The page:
Let me state this very clearly and for the record: Government does not have a right to the fruits of our labor. They do not have a right to our property, and they do not have a right to our families. Yet, time and time again, they impose immoral and unconstitutional taxes on our property so that, in essence, we never, ever, never own our property. So what is to be done about tyrannical governments that steal your property for say $8.41 in unpaid taxes? Founding father Thomas Jeffersons wrote, “whenever any Form of Government becomes destructive of these ends, it is the Right of the People to alter or to abolish it, and to institute new Government, laying its foundation on such principles and organizing its powers in such form, as to them shall seem most likely to effect their Safety and Happiness.”
Jefferson had the idea in mind about such usurpations of authority as what I’m about to present to you.
In a recent piece at the Foundation of Economic Education, Brittany Hunter presented several cases in which local county governments that imposed immoral and unlawful property taxes stole the homes of people who put a lot of time, energy and money into their properties.
Furthermore, in the cases provided, most owed very little, when they shouldn’t have owed anything.
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One case, in particular, which occurred in Michigan, the homeowner’s home was stolen by the county and sold off due to $8.41 in unpaid taxes! That’s right, $8.41!
Brittany began her piece with a family that lived in New Jersey, but the father would drive 11 hours every weekend to work on repairs on a home in Michigan that they purchased.
For three years, the pair scrimped and saved in order to fix up the four-unit property. On the weekends, Ramouldo would spend his days off making the 11-hour drive from New Jersey to Michigan to work on the house, making the much-needed repairs himself. In addition to the small complex, the family had purchased a small home next door. The plan was to renovate and rent out each unit and then use that money to help Ramouldo retire and move his family to the small home in Michigan, where the rest of their extended family resides.
Erica, who had seen her father work long hours and sacrifice to provide for her family over the years, was happy to help her father buy the property. She was eager to begin building her own financial legacy and saw the property as an excellent investment opportunity.
These plans were derailed, however, when their property was seized by Wayne County, Michigan, in 2017 and sold to a private buyer.
All because they unknowingly underpaid their tax bill—by $144.
Now, the Perez family unintentionally underpaid the tax.
However, the county decided to tack on an exorbitant amount of interest… $359.00, in fact.
They then thought this justified stealing the home and selling it off for over $108,000, keeping the total sum of the money. I sure do smell a lawsuit in here somewhere against Wayne County by keeping far more than they claim they were owed, and I contest, their claim is illegitimate via natural law.
Oh, and that lawsuit I smelled, is in place.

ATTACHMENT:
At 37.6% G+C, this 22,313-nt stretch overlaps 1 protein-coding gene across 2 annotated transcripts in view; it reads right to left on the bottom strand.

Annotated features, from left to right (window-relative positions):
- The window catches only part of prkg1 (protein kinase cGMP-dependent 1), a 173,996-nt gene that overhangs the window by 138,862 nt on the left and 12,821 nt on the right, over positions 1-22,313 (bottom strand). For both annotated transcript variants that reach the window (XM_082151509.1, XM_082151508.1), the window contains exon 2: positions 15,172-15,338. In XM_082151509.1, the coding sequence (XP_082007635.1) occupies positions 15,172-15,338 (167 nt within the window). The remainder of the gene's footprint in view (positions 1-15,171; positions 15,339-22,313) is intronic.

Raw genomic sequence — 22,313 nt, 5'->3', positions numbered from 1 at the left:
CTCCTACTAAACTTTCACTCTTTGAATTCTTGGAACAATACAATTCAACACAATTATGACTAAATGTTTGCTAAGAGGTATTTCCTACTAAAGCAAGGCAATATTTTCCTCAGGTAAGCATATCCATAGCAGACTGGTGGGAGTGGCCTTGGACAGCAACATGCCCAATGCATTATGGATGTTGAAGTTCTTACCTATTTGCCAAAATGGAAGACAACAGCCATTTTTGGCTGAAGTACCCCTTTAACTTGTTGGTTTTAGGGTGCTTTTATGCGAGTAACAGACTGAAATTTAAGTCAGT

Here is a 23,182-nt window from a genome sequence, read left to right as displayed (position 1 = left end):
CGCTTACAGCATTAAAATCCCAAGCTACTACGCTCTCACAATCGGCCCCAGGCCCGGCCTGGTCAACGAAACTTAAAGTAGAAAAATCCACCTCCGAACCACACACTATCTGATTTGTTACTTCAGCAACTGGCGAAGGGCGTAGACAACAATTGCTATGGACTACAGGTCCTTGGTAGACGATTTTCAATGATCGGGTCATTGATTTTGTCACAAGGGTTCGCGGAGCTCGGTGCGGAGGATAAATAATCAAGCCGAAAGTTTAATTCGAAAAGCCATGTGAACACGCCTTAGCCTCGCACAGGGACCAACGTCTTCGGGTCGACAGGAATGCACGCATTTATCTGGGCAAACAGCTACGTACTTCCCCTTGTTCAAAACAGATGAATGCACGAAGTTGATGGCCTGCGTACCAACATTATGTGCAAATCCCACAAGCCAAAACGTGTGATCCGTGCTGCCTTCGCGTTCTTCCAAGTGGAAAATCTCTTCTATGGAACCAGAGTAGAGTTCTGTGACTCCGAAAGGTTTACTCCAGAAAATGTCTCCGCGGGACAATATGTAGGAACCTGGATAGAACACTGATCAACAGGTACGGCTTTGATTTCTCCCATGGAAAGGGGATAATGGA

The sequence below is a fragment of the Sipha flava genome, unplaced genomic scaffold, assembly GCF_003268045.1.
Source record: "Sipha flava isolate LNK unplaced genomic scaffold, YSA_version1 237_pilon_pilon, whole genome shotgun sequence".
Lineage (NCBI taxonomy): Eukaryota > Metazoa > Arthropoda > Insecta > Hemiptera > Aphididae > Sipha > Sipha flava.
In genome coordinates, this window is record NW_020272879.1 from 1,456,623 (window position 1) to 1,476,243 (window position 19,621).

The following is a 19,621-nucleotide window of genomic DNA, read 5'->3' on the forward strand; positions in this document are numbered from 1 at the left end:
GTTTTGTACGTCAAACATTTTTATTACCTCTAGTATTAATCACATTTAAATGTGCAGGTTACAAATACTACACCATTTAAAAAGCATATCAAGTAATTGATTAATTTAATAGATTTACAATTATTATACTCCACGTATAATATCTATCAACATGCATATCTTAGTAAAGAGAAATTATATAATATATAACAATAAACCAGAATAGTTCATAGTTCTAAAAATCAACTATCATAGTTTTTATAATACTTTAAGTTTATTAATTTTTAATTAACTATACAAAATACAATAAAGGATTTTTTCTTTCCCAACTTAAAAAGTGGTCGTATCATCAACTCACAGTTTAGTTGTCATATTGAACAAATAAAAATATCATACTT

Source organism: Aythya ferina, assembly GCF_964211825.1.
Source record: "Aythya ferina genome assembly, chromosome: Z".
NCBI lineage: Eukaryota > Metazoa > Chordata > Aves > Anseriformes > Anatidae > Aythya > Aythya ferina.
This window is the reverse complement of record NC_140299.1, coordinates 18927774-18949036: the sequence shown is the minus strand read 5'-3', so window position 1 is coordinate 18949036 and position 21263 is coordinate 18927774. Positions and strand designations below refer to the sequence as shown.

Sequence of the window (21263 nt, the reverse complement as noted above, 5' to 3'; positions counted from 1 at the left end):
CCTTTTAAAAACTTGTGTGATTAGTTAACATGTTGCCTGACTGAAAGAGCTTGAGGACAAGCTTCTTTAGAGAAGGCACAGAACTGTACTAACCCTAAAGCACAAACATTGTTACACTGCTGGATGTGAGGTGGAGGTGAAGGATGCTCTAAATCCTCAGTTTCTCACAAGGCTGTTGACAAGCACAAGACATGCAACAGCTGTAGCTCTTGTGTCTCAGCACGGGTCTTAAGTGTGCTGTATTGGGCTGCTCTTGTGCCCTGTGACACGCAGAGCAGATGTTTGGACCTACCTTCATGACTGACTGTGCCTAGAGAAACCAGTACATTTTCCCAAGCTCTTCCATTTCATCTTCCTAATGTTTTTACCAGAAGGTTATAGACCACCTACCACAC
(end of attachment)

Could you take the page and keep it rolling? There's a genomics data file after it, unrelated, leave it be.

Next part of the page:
According to FEE, “Pacific Legal Foundation (PLF) has stepped in and on July 9th, announced that it had filed suit on behalf of the Perez family against Wayne County and County Treasurer Eric Sabree.”
Good for them! Every last person on the County Commission and the Treasurer should be removed from office and charged with grand theft in the matter.
However, this is not the only place in America where this occurs, and it has happened to people for far less money.
FEE points out that there are 12 different state governments reading to seize and sell your property if you underpay taxes by just a few dollars… and they claim they don’t have to pay you one dime for what they sell it.
It’s known as home equity theft.
Then there is the story of Uri Refaeli, the man who had his home stolen over a measly $8.41 by Oakland County, Michigan in 2014.
He’s also being represented by Pacific Legal Foundation. On PLF’s site, they recall the story.
In 2014, Oakland County, Michigan foreclosed on a home owned by Uri Rafaeli’s business—Rafaeli, LLC—over an $8.41 tax debt. The County sold the property for $24,500, and kept profits. Ditto for Andre Ohanessian, when the County seized and sold his property for $82,000, and pocketed every penny left over from the $6,000 tax debt. While most states refund the surplus, Michigan is among a handful of states that allow property theft to fill government coffers. PLF has asked the Michigan Supreme Court to strike down this bureaucratic theft and restore our clients’ constitutional rights.
In 2011, Uri Rafaeli’s business—Rafaeli, LLC—purchased a modest rental property in Southfield, Michigan for $60,000. Rafaeli inadvertently underpaid the property’s 2011 taxes. He paid his 2012, 2013 taxes in full. After learning he owed money for 2011, Rafaeli tried to pay the full 2011 tax debt in January, 2013. But he mistakenly did not factor in interest growing on the debt, and underpaid by $8.41. The County foreclosed on the property, sold it for $24,500, and pocket the massive windfall at Rafaeli’s expense.
Then there is Andre Ohanessian, a man that owed $6,000 in taxes, penalties, interest, and fees. The County foreclosed on him and sold his property for $82,000, and kept all the profits, never giving him a dime.
He is also being represented by PLF in the state of Michigan at the Michigan Supreme Court.
Property rights are one of the God-given rights that government is to protect and our founding fathers said so in the Declaration of Independence (that’s that little bit about the pursuit of happiness), not abusing their authority with immoral and unlawful property taxes and certainly not steal from those they were elected to serve.
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